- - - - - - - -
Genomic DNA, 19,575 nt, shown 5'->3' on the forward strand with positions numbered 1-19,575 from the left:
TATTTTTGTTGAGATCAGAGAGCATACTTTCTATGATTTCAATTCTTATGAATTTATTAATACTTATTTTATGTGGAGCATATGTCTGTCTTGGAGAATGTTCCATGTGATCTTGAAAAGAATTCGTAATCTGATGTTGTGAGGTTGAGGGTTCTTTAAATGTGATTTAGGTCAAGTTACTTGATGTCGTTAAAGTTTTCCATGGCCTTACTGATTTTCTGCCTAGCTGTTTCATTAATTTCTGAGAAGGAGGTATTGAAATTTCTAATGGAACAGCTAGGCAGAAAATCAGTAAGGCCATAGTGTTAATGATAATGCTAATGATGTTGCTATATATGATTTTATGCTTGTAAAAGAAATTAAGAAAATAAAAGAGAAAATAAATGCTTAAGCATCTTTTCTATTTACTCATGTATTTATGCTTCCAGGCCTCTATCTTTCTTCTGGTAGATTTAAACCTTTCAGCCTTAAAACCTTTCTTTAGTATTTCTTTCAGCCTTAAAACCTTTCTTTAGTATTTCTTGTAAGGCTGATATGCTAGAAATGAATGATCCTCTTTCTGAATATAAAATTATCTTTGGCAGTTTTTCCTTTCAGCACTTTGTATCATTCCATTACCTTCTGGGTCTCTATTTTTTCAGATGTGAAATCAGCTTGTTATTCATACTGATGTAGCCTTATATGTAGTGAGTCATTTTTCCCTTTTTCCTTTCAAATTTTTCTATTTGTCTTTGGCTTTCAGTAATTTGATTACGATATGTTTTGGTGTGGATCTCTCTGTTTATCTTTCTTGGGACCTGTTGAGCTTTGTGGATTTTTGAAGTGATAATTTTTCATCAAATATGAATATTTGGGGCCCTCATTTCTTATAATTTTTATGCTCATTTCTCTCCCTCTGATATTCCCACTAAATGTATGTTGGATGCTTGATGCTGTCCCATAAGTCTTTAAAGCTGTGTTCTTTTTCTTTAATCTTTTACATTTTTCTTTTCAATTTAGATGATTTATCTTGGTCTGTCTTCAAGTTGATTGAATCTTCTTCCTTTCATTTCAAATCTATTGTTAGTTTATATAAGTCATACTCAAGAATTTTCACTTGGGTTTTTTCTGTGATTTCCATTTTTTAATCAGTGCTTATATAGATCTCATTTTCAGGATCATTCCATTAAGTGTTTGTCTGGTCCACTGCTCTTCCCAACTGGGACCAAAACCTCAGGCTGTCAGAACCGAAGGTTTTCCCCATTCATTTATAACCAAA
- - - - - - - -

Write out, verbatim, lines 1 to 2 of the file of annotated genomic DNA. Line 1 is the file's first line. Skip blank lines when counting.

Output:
Genomic DNA, 19,575 nt, shown 5'->3' on the forward strand with positions numbered 1-19,575 from the left:
TATTTTTGTTGAGATCAGAGAGCATACTTTCTATGATTTCAATTCTTATGAATTTATTAATACTTATTTTATGTGGAGCATATGTCTGTCTTGGAGAATGTTCCATGTGATCTTGAAAAGAATTCGTAATCTGATGTTGTGAGGTTGAGGGTTCTTTAAATGTGATTTAGGTCAAGTTACTTGATGTCGTTAAAGTTTTCCATGGCCTTACTGATTTTCTGCCTAGCTGTTTCATTAATTTCTGAGAAGGAGGTATTGAAATTTCTAATGGAACAGCTAGGCAGAAAATCAGTAAGGCCATAGTGTTAATGATAATGCTAATGATGTTGCTATATATGATTTTATGCTTGTAAAAGAAATTAAGAAAATAAAAGAGAAAATAAATGCTTAAGCATCTTTTCTATTTACTCATGTATTTATGCTTCCAGGCCTCTATCTTTCTTCTGGTAGATTTAAACCTTTCAGCCTTAAAACCTTTCTTTAGTATTTCTTTCAGCCTTAAAACCTTTCTTTAGTATTTCTTGTAAGGCTGATATGCTAGAAATGAATGATCCTCTTTCTGAATATAAAATTATCTTTGGCAGTTTTTCCTTTCAGCACTTTGTATCATTCCATTACCTTCTGGGTCTCTATTTTTTCAGATGTGAAATCAGCTTGTTATTCATACTGATGTAGCCTTATATGTAGTGAGTCATTTTTCCCTTTTTCCTTTCAAATTTTTCTATTTGTCTTTGGCTTTCAGTAATTTGATTACGATATGTTTTGGTGTGGATCTCTCTGTTTATCTTTCTTGGGACCTGTTGAGCTTTGTGGATTTTTGAAGTGATAATTTTTCATCAAATATGAATATTTGGGGCCCTCATTTCTTATAATTTTTATGCTCATTTCTCTCCCTCTGATATTCCCACTAAATGTATGTTGGATGCTTGATGCTGTCCCATAAGTCTTTAAAGCTGTGTTCTTTTTCTTTAATCTTTTACATTTTTCTTTTCAATTTAGATGATTTATCTTGGTCTGTCTTCAAGTTGATTGAATCTTCTTCCTTTCATTTCAAATCTATTGTTAGTTTATATAAGTCATACTCAAGAATTTTCACTTGGGTTTTTTCTGTGATTTCCATTTTTTAATCAGTGCTTATATAGATCTCATTTTCAGGATCATTCCATTAAGTGTTTGTCTGGTCCACTGCTCTTCCCAACTGGGACCAAAACCTCAGGCTGTCAGAACCGAAGGTTTTCCCCATTCATTTATAACCAAA